For instance, when a slave and a slave-owner use the word “love,” do they really mean the same thing? Is there anything in common between the notion of “justice” held by the Nazis and by the Warsaw Ghetto resisters? No, knowledge must arise, argues Marx, from social context.
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Group 4. Marx argues that the point of revolutionary practice is the comprehension of existing (capitalist) society and its overthrow
IX. The highest point reached by contemplative materialism, that is, materialism which does not comprehend sensuousness as practical activity, is contemplation of single individuals and of civil society.
X. The standpoint of the old materialism is “civil” society; the standpoint of the new is human society, or social humanity.
XI. The philosophers have only interpreted the world, in various ways; the point is to change it.
Theses IX and X seem to make almost no sense, until we realize that what Marx means by “civil society” is the liberal notion of citizenship and democracy which do not take into account the realities of concrete, historically specific “human society,” in fact, capitalist society, divided as it is by class. This is the point he was getting at in VI, but he didn’t use the terms “civil” or “human” society.
He criticizes Feuerbach throughout for failing to analyze specific class societies and how they changed over time. IX and X are his promise to do just that at length in his upcoming work. Hold on to your hats.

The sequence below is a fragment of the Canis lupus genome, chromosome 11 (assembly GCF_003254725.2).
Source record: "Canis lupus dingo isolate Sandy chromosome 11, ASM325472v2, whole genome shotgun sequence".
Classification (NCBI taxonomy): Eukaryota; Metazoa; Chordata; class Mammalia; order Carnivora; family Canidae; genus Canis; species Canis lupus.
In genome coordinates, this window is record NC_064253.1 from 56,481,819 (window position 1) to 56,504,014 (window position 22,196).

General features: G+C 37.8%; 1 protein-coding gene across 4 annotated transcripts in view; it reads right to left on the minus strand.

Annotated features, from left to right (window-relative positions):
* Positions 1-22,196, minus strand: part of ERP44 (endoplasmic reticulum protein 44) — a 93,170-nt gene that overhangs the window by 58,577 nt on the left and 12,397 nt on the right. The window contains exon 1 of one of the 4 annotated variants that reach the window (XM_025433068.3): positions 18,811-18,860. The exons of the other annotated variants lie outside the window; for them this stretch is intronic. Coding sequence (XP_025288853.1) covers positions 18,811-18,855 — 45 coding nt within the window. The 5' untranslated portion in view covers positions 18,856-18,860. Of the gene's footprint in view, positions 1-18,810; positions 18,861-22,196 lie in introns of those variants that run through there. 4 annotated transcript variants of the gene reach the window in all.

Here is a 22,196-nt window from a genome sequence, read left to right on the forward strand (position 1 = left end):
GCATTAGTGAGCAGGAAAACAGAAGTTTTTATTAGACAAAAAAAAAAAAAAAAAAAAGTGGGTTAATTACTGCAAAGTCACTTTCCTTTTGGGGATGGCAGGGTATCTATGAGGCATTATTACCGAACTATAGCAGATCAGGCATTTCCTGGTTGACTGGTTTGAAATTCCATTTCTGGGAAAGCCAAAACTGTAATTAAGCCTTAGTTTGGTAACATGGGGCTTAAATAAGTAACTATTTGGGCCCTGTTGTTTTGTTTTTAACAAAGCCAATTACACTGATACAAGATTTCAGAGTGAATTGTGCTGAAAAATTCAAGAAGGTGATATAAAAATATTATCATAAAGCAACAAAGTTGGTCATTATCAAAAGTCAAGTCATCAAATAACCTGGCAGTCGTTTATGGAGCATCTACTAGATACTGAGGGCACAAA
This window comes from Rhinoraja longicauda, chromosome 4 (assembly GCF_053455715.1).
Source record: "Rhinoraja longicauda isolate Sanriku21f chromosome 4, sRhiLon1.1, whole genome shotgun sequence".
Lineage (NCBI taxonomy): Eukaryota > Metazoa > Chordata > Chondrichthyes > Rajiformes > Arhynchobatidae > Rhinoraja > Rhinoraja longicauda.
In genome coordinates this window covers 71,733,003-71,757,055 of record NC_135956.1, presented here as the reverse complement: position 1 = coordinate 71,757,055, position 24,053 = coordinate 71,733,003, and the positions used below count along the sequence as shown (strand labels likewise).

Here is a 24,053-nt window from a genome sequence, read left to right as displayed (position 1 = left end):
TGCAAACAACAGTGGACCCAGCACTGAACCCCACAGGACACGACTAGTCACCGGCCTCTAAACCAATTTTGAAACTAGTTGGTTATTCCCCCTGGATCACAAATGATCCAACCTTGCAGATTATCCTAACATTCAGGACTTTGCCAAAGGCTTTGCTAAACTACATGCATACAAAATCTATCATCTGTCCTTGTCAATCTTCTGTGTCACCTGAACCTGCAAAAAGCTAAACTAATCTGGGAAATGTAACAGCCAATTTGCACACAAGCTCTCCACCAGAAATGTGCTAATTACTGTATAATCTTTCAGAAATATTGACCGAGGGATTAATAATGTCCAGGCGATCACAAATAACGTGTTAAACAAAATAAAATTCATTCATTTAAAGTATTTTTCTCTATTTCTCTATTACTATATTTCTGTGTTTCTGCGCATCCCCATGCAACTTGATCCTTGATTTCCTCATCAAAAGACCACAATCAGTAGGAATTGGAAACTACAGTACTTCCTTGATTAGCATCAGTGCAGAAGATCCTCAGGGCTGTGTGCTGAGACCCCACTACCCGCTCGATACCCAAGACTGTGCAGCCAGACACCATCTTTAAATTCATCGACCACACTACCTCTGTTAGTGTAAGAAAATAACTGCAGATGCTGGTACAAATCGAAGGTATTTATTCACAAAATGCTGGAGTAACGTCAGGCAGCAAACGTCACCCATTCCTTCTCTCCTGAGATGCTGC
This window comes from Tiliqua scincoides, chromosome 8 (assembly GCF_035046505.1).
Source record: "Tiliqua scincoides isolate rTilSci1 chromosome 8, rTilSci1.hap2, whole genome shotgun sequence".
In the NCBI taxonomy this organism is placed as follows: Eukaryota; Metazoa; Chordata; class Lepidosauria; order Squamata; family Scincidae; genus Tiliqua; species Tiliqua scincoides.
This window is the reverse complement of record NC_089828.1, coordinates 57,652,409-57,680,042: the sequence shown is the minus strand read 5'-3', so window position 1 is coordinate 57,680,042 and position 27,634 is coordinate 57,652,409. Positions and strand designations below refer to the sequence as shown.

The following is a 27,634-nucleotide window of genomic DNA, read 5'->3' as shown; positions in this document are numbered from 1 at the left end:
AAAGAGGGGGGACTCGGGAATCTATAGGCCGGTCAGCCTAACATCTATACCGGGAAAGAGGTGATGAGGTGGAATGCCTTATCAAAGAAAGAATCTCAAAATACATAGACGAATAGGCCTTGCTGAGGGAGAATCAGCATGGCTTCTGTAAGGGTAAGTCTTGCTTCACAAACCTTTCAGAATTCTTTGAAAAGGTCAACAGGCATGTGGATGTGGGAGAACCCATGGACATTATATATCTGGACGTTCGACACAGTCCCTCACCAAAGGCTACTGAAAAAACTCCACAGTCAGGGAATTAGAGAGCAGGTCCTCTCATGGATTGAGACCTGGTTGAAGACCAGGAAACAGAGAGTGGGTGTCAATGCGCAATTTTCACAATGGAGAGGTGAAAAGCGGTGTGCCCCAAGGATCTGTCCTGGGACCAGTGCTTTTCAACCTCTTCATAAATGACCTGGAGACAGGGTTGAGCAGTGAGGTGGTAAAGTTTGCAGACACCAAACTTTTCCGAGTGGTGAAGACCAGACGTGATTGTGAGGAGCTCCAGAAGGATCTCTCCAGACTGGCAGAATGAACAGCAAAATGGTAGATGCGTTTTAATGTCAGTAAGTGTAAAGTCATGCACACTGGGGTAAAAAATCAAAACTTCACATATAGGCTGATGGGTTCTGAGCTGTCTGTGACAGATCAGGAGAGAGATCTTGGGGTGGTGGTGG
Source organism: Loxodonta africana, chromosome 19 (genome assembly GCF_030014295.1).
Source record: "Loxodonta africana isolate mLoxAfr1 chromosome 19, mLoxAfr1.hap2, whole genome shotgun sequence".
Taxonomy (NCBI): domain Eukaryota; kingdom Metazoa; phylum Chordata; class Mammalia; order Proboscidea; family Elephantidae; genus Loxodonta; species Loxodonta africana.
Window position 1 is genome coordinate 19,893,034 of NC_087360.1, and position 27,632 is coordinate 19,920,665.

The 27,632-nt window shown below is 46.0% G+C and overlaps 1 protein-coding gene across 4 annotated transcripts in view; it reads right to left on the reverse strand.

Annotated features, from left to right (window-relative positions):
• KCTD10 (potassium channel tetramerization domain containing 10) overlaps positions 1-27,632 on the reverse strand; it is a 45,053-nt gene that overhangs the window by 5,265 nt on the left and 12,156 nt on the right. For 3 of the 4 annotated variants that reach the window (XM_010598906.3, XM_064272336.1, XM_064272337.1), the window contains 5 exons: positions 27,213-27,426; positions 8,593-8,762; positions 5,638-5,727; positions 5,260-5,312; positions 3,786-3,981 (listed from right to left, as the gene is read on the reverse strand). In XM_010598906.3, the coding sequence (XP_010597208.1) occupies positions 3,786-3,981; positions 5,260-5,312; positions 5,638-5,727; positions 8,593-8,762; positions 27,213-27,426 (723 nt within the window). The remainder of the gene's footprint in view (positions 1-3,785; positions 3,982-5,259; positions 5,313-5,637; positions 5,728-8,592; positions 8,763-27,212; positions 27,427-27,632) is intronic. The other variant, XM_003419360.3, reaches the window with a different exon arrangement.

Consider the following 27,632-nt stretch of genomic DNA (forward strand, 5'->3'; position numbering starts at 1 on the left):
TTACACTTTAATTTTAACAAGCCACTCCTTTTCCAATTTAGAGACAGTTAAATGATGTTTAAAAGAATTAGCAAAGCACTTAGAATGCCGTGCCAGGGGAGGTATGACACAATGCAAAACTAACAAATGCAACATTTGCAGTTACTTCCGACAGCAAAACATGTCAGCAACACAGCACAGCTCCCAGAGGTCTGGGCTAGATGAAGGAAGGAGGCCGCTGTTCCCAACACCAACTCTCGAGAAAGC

If I’m right and you’ve followed all this, we can now, finally, rewrite Marx’s famous thesis XI as follows:
Philosophers have not studied how and why human history changes over time; instead they have mistaken the society they happen to have been born into as being essentially similar to all human history, from the Garden of Eden to Disneyland; they have merely interpreted various abstract and timeless notions, supposedly having to do with humanity’s eternal soul or being. The point is to study the really-existing class society in which you live by participating in a struggle to change it; only by integrating intellectual and social-political action into a new form of revolutionary practice (praxis) can the educator (the masses themselves) be educated (by their own thought-action-thought process or, alternatively, their own action-thought-action process) in order gain the theoretical knowledge necessary to do win that practical struggle.
That’s a mouthful, so now you see why people normally leave aside the first ten theses and skip right to the end! But Marx never makes it easy for you. He believed that thinking was just as hard as doing and, vice versa, and that if you (and millions of your friends) want to be an effective revolutionary educator/educated, you have to learn how to walk and chew gum at the same time.
What’s missing from all this? Just three little things: history, the working class and communism.
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We’ll get to those next time in The German Ideology, Vol. 1, Preface and Part I: Feuerbach. Opposition of the Materialist and Idealist Outlooks (I-IV). It’s about 65 pages all together.
Todd Chretien is a long-time Bay Area activist. He contributes frequently to the International Socialist Review and to Socialist Worker on the topics of U.S. and Latin American politics and the ideas of the Marxist tradition.